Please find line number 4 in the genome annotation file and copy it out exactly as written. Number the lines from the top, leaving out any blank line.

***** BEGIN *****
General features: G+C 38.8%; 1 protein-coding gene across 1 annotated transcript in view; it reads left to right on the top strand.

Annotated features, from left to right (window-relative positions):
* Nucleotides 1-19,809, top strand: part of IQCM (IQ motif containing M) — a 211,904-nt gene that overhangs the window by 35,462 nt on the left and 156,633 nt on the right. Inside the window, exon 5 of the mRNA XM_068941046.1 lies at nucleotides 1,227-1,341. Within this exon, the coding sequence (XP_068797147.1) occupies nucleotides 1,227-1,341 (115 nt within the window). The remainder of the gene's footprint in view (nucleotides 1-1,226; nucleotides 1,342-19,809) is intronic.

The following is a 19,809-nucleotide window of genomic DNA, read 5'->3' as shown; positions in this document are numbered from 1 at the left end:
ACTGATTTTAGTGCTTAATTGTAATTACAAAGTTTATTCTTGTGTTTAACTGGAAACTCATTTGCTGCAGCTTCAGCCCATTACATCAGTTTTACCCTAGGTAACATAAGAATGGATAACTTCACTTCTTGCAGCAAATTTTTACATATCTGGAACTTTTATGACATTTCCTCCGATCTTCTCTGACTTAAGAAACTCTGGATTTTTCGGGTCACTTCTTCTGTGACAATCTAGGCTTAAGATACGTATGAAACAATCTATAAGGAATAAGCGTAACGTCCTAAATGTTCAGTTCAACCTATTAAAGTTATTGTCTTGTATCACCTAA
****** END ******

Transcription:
The following is a 19,809-nucleotide window of genomic DNA, read 5'->3' as shown; positions in this document are numbered from 1 at the left end: